How Much Could Your 401(k) Lose In The Next Market Crash?

by: Ronald Surz
Summary

Recent stock market losses have refocused investor attention from wealth building to wealth protection: Win by not losing.

Based on previous market crashes, investors in stocks could lose as much as 80%, but not many are 100% invested in stocks.

I examine the risk exposures of target date funds in the face of various market crashes that could repeat.

Based on the U.S. history of previous market crashes, investors who are currently entirely in stocks could lose as much as 80% of their savings if the 1929 or 2001 crashes repeat. If we have a repeat of the 2008 crash, the loss would be “only” 56%.

But most 401(k) investors are not 100% invested, and the next crash might not be as bad as 1929, 2001 or 2008, so in the following we look at all the previous U.S. market crashes and at asset allocations for target date funds (TDFs), the most popular investment in 401(k) plans, at $1.5 trillion. Some will recover from the next crash but many will not. Those near retirement will probably not recover, including lots of our 75 million Baby Boomers, and it’s a shame.

Target date fund allocations

Until now, most of us had forgotten the devastation of 2008 when the typical IRA and 2010 TDF lost more than 30%. Target date funds are not all built alike. There is a wide range of risk at the target date among TDFs, ranging from 10% equity to 70% equity, with a cluster near 60% equity. In the following I examine the average TDF and the safest TDF. Although it went unnoticed, the SMART TDF Index, which is the safest, defended quite well in 2008, with only a single digit loss. The following graph summarizes this TDF and the industry.

The average TDF is about 60% in equities near the target date while the SMART Fund is less than 20%. Also most of the balance in the typical TDF is in long term (risky) bonds while SMART is in T-bills and TIPS. Note that these differences are all about risk management rather than timing. More on this distinction follows.

Possible losses in 2020 target date funds

It’s worth noting that when the 2010 TDFs lost more than 25% in 2008 they were 2 years away from the target date; beneficiaries in these funds were expected to retire in 2 years. That’s precisely where the 2020 funds are today – 2 years away from the target date.

The following table shows the history of U.S. stock market crashes and how much investors in 2020 funds stand to lose if history repeats itself.

How much will 2020 TDFs lose if a market crash repeats?

As you can see, potential losses on the typical 2020 TDF are at least 16% and could be as high as 50%, but the maximum loss on the low risk 2020 SMART fund is capped at 16%.

So you’ve been alerted. Some will recover but many will not. Those near retirement will not recover.

The promise of target date funds is that they help protect older beneficiaries from losses, but as you can see this protection is not adequate in the typical TDF. Most importantly, 75 million Baby Boomers are currently in the Risk Zone that spans the transition from working life to retirement. Losses in the Risk Zone are not recovered; they’re paid for with reduced standards of living. Some confuse this warning with market timing, but it is quite different.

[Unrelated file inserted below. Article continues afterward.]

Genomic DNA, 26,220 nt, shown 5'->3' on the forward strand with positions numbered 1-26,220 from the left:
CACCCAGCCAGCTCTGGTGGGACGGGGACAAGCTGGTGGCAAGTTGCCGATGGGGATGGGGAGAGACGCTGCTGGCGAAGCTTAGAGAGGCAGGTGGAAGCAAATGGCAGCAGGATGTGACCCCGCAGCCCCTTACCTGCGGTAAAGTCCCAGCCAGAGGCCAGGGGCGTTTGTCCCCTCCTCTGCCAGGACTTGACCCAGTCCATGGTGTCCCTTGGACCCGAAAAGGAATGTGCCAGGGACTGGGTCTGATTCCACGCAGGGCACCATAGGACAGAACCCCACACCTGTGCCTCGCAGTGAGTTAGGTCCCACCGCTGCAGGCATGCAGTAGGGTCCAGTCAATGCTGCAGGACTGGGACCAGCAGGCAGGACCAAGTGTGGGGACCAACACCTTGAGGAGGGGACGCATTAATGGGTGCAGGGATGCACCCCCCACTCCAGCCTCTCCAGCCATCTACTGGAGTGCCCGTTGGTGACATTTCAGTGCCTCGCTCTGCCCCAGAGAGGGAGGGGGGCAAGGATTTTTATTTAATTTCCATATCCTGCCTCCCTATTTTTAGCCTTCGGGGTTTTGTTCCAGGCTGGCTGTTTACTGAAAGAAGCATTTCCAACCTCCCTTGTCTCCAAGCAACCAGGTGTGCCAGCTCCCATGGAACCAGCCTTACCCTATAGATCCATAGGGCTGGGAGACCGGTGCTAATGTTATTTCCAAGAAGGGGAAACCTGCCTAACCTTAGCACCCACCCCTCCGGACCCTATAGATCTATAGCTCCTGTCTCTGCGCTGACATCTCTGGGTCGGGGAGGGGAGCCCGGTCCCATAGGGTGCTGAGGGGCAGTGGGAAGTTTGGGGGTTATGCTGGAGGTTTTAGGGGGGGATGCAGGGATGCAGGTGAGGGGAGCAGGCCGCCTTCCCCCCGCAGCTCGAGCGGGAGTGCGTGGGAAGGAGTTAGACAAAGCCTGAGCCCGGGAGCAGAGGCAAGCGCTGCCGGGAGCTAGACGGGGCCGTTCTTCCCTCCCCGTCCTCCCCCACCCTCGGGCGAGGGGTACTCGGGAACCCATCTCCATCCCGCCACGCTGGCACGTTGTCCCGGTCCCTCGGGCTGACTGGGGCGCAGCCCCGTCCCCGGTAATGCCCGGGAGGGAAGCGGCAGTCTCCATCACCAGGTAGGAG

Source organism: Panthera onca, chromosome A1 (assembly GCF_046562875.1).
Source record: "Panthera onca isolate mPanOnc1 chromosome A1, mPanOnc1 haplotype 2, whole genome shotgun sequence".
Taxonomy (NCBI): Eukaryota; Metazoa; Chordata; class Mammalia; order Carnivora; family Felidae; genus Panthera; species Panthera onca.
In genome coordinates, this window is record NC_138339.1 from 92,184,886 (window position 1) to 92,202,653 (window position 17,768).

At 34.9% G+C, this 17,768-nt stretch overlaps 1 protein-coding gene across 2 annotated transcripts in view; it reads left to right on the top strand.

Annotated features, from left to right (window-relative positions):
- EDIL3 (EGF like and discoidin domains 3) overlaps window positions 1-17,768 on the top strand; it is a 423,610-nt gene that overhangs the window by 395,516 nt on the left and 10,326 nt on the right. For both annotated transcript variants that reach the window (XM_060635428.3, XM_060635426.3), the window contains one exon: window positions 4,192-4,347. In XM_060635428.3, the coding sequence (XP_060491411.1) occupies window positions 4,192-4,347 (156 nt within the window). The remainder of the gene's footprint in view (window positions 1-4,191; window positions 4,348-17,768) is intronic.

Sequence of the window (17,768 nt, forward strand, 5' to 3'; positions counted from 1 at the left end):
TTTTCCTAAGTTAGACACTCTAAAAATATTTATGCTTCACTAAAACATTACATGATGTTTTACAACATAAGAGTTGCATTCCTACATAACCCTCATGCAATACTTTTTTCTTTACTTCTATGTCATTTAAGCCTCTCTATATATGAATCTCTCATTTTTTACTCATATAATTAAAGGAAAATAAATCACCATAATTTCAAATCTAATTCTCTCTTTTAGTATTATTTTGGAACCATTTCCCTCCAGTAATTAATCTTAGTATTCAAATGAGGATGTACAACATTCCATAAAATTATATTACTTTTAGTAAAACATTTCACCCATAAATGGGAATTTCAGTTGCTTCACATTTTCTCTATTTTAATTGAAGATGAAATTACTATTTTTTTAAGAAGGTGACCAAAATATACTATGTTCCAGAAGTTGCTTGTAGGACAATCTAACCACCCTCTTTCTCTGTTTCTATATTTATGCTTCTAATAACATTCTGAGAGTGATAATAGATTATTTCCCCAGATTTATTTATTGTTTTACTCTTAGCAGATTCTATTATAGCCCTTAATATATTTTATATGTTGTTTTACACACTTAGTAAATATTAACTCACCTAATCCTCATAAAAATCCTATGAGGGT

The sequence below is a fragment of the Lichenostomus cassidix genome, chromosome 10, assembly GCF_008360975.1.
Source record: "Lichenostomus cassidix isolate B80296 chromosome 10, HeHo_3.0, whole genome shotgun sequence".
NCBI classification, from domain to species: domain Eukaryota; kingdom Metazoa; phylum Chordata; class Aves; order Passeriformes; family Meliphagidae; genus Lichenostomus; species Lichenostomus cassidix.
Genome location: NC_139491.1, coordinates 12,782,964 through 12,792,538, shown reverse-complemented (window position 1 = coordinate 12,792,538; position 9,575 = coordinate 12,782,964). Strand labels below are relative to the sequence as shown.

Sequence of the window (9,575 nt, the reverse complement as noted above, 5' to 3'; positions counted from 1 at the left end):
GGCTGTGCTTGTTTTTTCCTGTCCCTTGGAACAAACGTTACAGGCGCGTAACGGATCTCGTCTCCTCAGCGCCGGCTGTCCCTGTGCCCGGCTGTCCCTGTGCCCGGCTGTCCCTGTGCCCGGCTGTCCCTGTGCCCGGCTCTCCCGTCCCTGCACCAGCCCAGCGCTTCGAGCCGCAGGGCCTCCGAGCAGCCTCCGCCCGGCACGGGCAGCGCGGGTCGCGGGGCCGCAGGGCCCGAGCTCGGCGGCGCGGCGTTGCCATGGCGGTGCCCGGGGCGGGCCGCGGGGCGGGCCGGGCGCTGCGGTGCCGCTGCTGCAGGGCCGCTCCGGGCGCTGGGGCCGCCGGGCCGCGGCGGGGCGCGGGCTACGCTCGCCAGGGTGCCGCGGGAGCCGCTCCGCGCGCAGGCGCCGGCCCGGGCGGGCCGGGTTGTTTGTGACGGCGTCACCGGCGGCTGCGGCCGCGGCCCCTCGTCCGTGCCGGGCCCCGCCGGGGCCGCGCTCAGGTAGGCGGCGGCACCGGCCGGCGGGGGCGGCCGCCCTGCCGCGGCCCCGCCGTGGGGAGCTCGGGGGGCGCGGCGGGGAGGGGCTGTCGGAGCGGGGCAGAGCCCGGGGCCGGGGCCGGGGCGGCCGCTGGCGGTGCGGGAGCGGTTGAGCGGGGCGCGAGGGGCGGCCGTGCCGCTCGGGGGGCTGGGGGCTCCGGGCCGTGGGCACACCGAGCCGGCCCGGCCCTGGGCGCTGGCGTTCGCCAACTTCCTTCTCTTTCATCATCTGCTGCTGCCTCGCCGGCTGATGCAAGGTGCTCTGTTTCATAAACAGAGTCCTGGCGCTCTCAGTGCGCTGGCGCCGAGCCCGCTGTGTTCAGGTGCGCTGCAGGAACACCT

Risk management is not timing

Many confuse risk management with timing, but timing has little to do with investor vulnerability and everything to do with market outlook. In the current market run-up, where U.S. stocks have earned more than 250%, there is great demand for crystal balls that will tell us when to get out of harm’s way, but that’s not risk management. Risk management is called “Tactical” asset allocation, while timing is called “Strategic.” The idea is that risk management is independent of market outlook and designed to protect when investors are most vulnerable, whereas timing is short term and all about market forecasts.

Sometimes risk management is easy

Age Risk

Risk management and timing are both usually very hard, and require different skill sets, but there is a time in every investor’s life when risk management is easy and obvious, although most don’t see it. It’s a time when a special kind of risk is at its highest and that risk could ruin our lifestyles for the rest of our lives. Unless we feel extraordinarily lucky we really should move to safety during the Risk Zone that spans the transition from working life to retirement when Sequence of Return Risk peaks. Baby Boomers have $30 trillion in the Risk Zone. At this stage in their lives they should be protecting their savings and figuring out how to make them last a lifetime.

Win by not losing

The arithmetic of financial losses is complex and emotional, so an example will help. In 2008, the 2010 SMART Target Date Fund Index lost 5% while the industry lost 25%. As a result, SMART investors were wealthier than other TDF investors for the next 6 years, when the riskier Industry funds caught up. But – and this is the important point – when the next crash happens, the whole scenario will reset, and SMART will shine again.

Investors win by not losing. It’s a safer course.

Disclosure: I/we have no positions in any stocks mentioned, and no plans to initiate any positions within the next 72 hours. I wrote this article myself, and it expresses my own opinions. I am not receiving compensation for it. I have no business relationship with any company whose stock is mentioned in this article.

Additional disclosure: I am a sub-advisor of the SMART TDF Index and the originator of the 1st and only Robo Analyst that integrates Age with Risk. Age Sage builds better asset allocation models that help Baby Boomers transition through the Risk Zone that spans the 5-10 years before and after retirement. Implementation of these models can be done for less than 6 basis points. Boomers are poised for a sucker punch that they’ll never shake off.